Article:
Tue | Nov 30, 2021

NLS creates vibrant space for artists

Published:Sunday | March 14, 2021 | 12:18 AM
Simone Leigh speaking at the Edna Manley College
Simone Leigh speaking at the Edna Manley College
Conceptual photo work by NLS resident Sasha-Kay Hinds who is a final year student at the Edna Manley College.
Conceptual photo work by NLS resident Sasha-Kay Hinds who is a final year student at the Edna Manley College.

Sentinel, 2019 – sculpture by Simone Leigh.
Sentinel, 2019 – sculpture by Simone Leigh.
Conceptual photo work by NLS resident Joni Gordon who is a graduate of Edna Manley College.
Conceptual photo work by NLS resident Joni Gordon who is a graduate of Edna Manley College.
Brick House – sculpture by Simone Leigh at the High Line.
Brick House – sculpture by Simone Leigh at the High Line.
NLS studio and exhibition space.
NLS studio and exhibition space.
La Practica residents with programme facilitator Nicole Smythe-Johnson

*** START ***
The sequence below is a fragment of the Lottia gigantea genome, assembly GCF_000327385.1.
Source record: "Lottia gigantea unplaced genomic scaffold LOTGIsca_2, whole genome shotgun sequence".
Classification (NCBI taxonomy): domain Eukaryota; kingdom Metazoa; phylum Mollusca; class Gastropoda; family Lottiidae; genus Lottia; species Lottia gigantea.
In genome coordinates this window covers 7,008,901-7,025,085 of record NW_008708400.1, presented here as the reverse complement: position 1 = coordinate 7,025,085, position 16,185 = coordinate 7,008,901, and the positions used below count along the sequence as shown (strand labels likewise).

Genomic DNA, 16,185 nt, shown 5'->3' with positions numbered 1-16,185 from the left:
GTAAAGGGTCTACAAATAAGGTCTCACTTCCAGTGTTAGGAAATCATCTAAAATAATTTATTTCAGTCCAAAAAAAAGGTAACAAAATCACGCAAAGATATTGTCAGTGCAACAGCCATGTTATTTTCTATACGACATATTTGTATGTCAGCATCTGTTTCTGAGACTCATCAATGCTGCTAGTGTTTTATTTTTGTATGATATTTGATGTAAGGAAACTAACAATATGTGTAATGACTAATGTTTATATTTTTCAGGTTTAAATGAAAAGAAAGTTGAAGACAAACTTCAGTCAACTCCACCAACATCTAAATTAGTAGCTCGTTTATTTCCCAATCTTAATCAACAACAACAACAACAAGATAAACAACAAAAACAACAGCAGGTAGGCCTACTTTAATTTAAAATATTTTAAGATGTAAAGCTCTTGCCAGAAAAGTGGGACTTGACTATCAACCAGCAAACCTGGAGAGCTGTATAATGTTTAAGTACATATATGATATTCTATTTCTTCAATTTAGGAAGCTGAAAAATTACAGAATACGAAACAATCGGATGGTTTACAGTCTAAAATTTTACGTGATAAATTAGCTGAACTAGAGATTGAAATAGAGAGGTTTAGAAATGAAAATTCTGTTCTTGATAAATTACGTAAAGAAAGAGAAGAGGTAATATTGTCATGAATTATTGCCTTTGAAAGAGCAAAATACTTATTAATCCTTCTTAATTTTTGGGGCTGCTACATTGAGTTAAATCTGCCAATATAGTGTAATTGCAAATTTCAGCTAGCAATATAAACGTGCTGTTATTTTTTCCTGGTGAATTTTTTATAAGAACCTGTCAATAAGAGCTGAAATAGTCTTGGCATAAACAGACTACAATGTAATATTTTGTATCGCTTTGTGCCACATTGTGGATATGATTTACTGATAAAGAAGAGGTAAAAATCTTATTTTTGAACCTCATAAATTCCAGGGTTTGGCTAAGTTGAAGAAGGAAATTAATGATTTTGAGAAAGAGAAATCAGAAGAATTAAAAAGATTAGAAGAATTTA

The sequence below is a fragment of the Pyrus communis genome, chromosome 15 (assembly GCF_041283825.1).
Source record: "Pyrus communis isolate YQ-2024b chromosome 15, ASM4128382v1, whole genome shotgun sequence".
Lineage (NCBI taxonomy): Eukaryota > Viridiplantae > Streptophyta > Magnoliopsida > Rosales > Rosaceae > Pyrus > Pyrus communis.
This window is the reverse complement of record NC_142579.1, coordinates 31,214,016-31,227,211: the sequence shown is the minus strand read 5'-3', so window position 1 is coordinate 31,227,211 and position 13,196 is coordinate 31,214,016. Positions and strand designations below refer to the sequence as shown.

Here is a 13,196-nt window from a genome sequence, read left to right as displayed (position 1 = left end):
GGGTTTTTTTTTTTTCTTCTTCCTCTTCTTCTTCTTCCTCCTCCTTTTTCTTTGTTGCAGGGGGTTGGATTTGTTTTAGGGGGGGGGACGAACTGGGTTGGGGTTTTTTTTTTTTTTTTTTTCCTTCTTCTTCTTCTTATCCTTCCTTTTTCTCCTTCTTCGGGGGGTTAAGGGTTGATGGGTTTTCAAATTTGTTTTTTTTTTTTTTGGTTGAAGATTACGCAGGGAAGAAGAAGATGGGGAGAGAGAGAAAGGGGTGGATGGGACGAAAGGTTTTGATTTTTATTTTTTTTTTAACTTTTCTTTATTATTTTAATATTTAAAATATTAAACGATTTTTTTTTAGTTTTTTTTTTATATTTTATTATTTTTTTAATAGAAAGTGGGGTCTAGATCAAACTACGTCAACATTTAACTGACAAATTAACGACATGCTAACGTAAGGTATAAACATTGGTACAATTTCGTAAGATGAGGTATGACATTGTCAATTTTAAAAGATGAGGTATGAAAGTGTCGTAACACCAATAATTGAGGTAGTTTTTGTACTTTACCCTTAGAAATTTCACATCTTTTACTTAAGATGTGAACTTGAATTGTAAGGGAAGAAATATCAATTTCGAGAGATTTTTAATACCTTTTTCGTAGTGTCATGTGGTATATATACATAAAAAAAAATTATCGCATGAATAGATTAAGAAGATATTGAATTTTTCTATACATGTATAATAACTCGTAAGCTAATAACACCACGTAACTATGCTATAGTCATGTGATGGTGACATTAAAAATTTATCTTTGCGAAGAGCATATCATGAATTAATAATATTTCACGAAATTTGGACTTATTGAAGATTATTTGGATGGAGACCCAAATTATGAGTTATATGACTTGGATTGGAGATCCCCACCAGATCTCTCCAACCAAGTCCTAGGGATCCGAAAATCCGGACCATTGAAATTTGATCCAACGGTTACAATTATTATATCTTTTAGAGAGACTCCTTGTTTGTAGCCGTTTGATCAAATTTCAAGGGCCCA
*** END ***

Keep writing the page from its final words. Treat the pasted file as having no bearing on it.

La Practica residents with programme facilitator Nicole Smythe-Johnson
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New Local Space (NLS) continues to support artists with direct funding, mentorship, and a platform for experimentation, developing local talent and connections to leading international art institutions and practitioners in the diaspora.

This year, NLS added a 12-week art residency – La Práctica – to its programmes based on a model by art organisation Beta Local, Puerto Rico. Four artists were awarded private studios, work stipends, and mentorship from guest faculty. Faculty included internationally renowned New York-based artist Lorna Simpson, Jamaican curator Nicole Smythe-Johnson, Trinidadian performance artist-writer Amanda T. McIntyre, Puerto Rican artist Sofía Gallisa Muriente, Chilean art historian Lucy Quezada, and Chilean artist Francisco Gonzalez Castro.

Overall, residents received more than J$1million in support, which culminates in a public exhibition.

“We wanted to help artists navigate the period after art school when it’s difficult to maintain an artistic practice. We focused on sparking curiosity about the future of their practices and building research skills to feed their practices. We also cultivated practical skills to engage opportunities ... writing applications to residencies and educational institutions, presenting and writing about their work. Finally, there was the community aspect of building relationships with each other,” stated Nicole Smythe-Johnson, La Práctica programme facilitator and host of the NLS podcast.